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S.Con.Res. 51 (114th): A concurrent resolution expressing the sense of Congress that those who served in the bays, harbors, and territorial seas of the Republic of Vietnam during the period beginning on January 9, 1962, and ending on May 7, 1975, should be presumed to have been exposed to the toxin Agent Orange and should be eligible for all related Federal benefits that come with such presumption under the Agent Orange Act of 1991.


The text of the resolution below is as of Sep 22, 2016 (Introduced). The resolution was not adopted.


III

114th CONGRESS

2d Session

S. CON. RES. 51

IN THE SENATE OF THE UNITED STATES

September 22, 2016

(for himself, Mrs. Gillibrand, and Mr. Daines) submitted the following concurrent resolution; which was referred to the Committee on Veterans' Affairs

CONCURRENT RESOLUTION

Expressing the sense of Congress that those who served in the bays, harbors, and territorial seas of the Republic of Vietnam during the period beginning on January 9, 1962, and ending on May 7, 1975, should be presumed to have been exposed to the toxin Agent Orange and should be eligible for all related Federal benefits that come with such presumption under the Agent Orange Act of 1991.

Whereas section 1116(f) of title 38, United States Code, states that For the purposes of establishing service connection for a disability or death resulting from exposure to a herbicide agent, including a presumption of service-connection under this section, a veteran who, during active military, naval, or air service, served in the Republic of Vietnam during the period beginning on January 9, 1962, and ending on May 7, 1975, shall be presumed to have been exposed during such service to an herbicide agent containing dioxin or 2,4 dichlorophenoxyacetic acid, and may be presumed to have been exposed during such service to any other chemical compound in an herbicide agent, unless there is affirmative evidence to establish that the veteran was not exposed to any such agent during that service.;

Whereas the international definition and United States-recognized borders of the Republic of Vietnam includes the bays, harbors, and territorial seas of that Republic;

Whereas multiple scientific and medical sources, including studies done by the Government of Australia, have shown evidence of exposure to herbicide agents such as Agent Orange by those serving in the bays, harbors, and territorial seas of the Republic of Vietnam;

Whereas veterans who served in the Armed Forces in the bays, harbors, and territorial seas of the Republic of Vietnam during the period beginning on January 9, 1962, and ending on May 7, 1975, were exposed to this toxin through their ships’ distillation processes, air and water currents, and the use of exposed water from inland sources, such as water from near heavily sprayed Monkey Mountain, delivered by exposed water barges;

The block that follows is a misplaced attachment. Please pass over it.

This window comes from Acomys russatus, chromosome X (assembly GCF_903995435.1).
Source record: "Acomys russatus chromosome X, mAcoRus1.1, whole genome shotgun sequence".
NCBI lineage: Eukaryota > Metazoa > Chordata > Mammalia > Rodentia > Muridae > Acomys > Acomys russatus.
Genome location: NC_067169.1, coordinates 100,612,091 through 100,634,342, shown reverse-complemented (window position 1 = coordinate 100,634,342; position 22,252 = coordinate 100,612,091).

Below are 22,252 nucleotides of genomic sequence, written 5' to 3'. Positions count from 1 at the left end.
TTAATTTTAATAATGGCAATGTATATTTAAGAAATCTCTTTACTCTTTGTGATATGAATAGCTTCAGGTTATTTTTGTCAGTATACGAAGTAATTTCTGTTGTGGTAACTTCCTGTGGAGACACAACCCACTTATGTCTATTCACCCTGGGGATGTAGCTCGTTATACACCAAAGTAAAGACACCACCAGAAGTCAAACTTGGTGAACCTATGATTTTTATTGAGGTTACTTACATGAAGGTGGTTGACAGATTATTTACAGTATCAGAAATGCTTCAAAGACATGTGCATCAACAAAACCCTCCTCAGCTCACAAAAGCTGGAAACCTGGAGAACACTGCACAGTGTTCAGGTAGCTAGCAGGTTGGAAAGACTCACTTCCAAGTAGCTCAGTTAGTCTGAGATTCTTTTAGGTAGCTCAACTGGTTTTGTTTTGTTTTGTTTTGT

Whereas such veterans experience a significantly higher percentage of medical conditions associated with Agent Orange exposure compared to those in the regular populace;

Whereas when passing the Agent Orange Act of 1991 (Public Law 102–4), Congress did not differentiate between those who served on the inland waterways and on land versus those who served in the bays, harbors, and territorial seas of that Republic;

Whereas the purpose behind providing presumptive coverage for medical conditions associated with exposure to Agent Orange is because proving such exposure decades after its occurrence is not scientifically or medically possible; and

Whereas thousands of veterans who served in the Armed Forces in the bays, harbors, and territorial seas of the Republic of Vietnam during the period beginning on January 9, 1962, and ending on May 7, 1975, die at increasing rates every year: Now, therefore, be it

That Congress—

(1)

recognizes the intent of the Agent Orange Act of 1991 (Public Law 102–4) included the presumption that those veterans who served in the Armed Forces in the bays, harbors, and territorial seas of the Republic of Vietnam during the period beginning on January 9, 1962, and ending on May 7, 1975, were exposed to the Agent Orange dioxin;

(2)

intends for those veterans who served in the Armed Forces during the period beginning on January 9, 1962, and ending on May 7, 1975, in the bays, harbors, territorial seas, inland waterways, on the ground in the Republic of Vietnam, and other areas exposed to Agent Orange, and having been diagnosed with connected medical conditions to be equally recognized for such exposure through equitable benefits and coverage; and

(3)

calls on the Department of Veterans Affairs to acknowledge this intent of Congress, rescind the VA Adjudication Procedure Manual M21–1, Part IV, Subpart II, Chapter 1, Section H, Topic 28.h, and reissue guidance extending presumptive coverage for exposure to Agent Orange to veterans described in paragraph (1).